The election of Donald Trump has highlighted the depth and breadth of a global rise in extremist pseudo-populist politics on the Right. Racism, globalization, and media manipulation are commonly used to explain this rise. While these are all significant for understanding contemporary politics, these explanations overlook the role of uneven development and changing political institutions in shifting left-wing voters to the right. It is this shift that ultimately matters for both the left and a political sociology of contemporary democracy.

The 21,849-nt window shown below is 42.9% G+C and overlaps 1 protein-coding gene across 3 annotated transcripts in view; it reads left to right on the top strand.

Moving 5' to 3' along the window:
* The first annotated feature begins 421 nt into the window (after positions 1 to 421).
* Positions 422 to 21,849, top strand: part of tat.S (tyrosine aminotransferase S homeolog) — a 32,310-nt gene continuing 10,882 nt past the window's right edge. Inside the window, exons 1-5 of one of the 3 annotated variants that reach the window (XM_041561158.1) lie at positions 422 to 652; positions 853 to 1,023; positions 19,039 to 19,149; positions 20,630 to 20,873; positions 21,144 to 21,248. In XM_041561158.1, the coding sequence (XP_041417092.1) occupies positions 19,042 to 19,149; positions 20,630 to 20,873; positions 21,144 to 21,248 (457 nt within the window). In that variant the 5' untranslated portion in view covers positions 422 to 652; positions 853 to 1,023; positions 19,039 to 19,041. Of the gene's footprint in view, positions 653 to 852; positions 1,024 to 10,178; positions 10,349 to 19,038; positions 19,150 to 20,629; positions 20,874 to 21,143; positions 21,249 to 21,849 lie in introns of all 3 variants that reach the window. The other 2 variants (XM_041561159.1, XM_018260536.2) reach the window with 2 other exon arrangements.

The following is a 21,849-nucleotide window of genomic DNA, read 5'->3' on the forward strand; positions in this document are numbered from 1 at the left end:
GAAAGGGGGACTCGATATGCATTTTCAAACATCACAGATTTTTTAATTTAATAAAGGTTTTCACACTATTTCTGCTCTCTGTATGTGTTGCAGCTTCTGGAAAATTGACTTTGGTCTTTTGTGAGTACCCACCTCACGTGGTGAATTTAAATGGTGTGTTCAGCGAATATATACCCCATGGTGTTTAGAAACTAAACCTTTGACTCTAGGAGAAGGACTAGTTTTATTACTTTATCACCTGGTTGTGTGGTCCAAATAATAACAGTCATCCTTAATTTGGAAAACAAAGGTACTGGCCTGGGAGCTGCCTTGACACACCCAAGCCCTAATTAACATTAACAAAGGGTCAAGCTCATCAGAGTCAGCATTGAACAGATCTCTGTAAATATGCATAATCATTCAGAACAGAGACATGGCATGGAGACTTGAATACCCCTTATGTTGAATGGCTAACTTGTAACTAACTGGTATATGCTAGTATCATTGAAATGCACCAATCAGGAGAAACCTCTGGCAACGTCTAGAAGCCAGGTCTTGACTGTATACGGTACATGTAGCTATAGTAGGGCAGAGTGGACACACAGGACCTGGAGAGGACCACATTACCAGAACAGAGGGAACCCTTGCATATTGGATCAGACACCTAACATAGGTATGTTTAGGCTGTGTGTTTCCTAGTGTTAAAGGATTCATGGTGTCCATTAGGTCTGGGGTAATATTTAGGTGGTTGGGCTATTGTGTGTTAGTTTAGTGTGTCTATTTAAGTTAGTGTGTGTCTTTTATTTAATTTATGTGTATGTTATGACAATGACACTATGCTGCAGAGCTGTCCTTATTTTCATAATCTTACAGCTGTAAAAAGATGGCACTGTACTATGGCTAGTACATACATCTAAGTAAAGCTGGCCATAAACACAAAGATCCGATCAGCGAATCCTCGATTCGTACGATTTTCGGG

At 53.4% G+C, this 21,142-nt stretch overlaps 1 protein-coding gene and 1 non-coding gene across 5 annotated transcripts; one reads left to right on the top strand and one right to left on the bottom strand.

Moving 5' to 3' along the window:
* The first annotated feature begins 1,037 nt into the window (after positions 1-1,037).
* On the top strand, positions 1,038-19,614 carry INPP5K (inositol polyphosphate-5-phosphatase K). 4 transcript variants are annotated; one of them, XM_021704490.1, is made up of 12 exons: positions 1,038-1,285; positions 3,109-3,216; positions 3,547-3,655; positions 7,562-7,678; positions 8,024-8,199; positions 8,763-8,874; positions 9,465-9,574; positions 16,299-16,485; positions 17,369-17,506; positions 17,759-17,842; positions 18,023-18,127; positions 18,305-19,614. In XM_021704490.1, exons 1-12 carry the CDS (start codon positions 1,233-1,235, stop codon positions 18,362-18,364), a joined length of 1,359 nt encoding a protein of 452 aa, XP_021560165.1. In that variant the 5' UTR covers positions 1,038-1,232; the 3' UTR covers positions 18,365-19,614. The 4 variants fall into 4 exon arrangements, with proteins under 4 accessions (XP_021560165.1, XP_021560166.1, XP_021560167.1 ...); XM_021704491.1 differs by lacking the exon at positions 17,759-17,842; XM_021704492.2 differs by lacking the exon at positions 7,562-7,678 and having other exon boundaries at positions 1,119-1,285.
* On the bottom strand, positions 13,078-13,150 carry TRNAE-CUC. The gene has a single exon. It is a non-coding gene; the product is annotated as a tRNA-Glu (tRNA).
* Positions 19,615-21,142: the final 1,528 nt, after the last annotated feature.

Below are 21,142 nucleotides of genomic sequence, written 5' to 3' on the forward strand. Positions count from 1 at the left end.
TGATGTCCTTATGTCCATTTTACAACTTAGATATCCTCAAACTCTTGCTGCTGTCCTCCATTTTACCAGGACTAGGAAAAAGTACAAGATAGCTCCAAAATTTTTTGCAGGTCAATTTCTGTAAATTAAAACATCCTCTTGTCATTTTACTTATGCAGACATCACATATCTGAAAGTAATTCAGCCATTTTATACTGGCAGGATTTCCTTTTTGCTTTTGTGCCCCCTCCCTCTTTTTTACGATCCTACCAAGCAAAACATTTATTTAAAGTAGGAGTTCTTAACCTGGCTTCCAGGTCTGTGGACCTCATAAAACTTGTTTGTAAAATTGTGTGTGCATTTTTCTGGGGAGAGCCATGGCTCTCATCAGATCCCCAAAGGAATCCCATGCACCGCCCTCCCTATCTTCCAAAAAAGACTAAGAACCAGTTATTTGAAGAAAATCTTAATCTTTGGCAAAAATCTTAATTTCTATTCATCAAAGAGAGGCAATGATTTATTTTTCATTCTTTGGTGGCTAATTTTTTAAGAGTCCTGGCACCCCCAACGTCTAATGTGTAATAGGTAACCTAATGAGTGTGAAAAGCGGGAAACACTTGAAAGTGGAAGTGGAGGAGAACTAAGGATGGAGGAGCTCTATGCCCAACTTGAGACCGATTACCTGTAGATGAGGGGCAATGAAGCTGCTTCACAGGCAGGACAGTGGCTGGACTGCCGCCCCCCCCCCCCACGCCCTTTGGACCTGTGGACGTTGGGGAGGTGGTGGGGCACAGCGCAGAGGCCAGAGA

Michael McQuarrie is a political sociologist at the London School of Economics. His research is concerned with social movements, urban governance, and civil society. He is finishing a book on the rise and fall of community as a category of worth in urban politics and he is starting research on the contemporary politics of the devalorized territories of the Rust Belt. Prior to going to graduate school he worked as a labor organizer and a community organizer in the Rust Belt.